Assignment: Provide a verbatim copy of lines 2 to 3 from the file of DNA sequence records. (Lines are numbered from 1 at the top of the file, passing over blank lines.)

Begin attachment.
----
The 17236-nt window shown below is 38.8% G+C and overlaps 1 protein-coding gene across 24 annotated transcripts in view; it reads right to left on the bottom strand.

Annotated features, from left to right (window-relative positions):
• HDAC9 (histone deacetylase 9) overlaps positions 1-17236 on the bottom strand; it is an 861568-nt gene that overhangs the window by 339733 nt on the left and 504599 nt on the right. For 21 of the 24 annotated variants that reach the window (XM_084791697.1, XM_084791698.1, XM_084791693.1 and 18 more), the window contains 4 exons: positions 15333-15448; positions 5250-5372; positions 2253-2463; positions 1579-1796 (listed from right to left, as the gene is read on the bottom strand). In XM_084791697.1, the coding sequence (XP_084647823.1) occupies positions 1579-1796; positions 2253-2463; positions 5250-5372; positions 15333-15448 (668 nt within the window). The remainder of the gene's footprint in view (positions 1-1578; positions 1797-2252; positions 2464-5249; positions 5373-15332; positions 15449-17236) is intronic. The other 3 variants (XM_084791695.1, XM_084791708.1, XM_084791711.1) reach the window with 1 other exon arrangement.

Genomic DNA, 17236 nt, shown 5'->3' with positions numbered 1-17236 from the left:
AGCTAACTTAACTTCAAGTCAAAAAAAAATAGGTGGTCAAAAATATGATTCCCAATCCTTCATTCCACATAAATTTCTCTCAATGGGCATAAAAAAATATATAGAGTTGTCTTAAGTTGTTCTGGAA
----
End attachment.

Annotated features, from left to right (window-relative positions):
• HDAC9 (histone deacetylase 9) overlaps positions 1-17236 on the bottom strand; it is an 861568-nt gene that overhangs the window by 339733 nt on the left and 504599 nt on the right. For 21 of the 24 annotated variants that reach the window (XM_084791697.1, XM_084791698.1, XM_084791693.1 and 18 more), the window contains 4 exons: positions 15333-15448; positions 5250-5372; positions 2253-2463; positions 1579-1796 (listed from right to left, as the gene is read on the bottom strand). In XM_084791697.1, the coding sequence (XP_084647823.1) occupies positions 1579-1796; positions 2253-2463; positions 5250-5372; positions 15333-15448 (668 nt within the window). The remainder of the gene's footprint in view (positions 1-1578; positions 1797-2252; positions 2464-5249; positions 5373-15332; positions 15449-17236) is intronic. The other 3 variants (XM_084791695.1, XM_084791708.1, XM_084791711.1) reach the window with 1 other exon arrangement.